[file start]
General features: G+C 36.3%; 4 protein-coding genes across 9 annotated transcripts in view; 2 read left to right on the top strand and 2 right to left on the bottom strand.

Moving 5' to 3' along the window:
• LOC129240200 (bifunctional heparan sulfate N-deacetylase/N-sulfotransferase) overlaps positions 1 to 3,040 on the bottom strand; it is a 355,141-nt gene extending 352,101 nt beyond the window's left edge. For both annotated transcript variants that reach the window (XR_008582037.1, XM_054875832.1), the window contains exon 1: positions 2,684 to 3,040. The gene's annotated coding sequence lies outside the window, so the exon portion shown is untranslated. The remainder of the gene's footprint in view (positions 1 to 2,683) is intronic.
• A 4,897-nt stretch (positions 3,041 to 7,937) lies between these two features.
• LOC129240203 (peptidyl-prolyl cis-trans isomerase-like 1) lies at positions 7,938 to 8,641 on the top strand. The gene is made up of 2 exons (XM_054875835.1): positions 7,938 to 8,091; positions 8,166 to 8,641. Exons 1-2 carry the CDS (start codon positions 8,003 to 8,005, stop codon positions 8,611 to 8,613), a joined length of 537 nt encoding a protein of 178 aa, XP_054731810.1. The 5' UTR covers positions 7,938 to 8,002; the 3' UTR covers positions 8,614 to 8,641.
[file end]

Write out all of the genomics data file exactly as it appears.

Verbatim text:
General features: G+C 36.3%; 4 protein-coding genes across 9 annotated transcripts in view; 2 read left to right on the top strand and 2 right to left on the bottom strand.

Moving 5' to 3' along the window:
• LOC129240200 (bifunctional heparan sulfate N-deacetylase/N-sulfotransferase) overlaps positions 1 to 3,040 on the bottom strand; it is a 355,141-nt gene extending 352,101 nt beyond the window's left edge. For both annotated transcript variants that reach the window (XR_008582037.1, XM_054875832.1), the window contains exon 1: positions 2,684 to 3,040. The gene's annotated coding sequence lies outside the window, so the exon portion shown is untranslated. The remainder of the gene's footprint in view (positions 1 to 2,683) is intronic.
• A 4,897-nt stretch (positions 3,041 to 7,937) lies between these two features.
• LOC129240203 (peptidyl-prolyl cis-trans isomerase-like 1) lies at positions 7,938 to 8,641 on the top strand. The gene is made up of 2 exons (XM_054875835.1): positions 7,938 to 8,091; positions 8,166 to 8,641. Exons 1-2 carry the CDS (start codon positions 8,003 to 8,005, stop codon positions 8,611 to 8,613), a joined length of 537 nt encoding a protein of 178 aa, XP_054731810.1. The 5' UTR covers positions 7,938 to 8,002; the 3' UTR covers positions 8,614 to 8,641.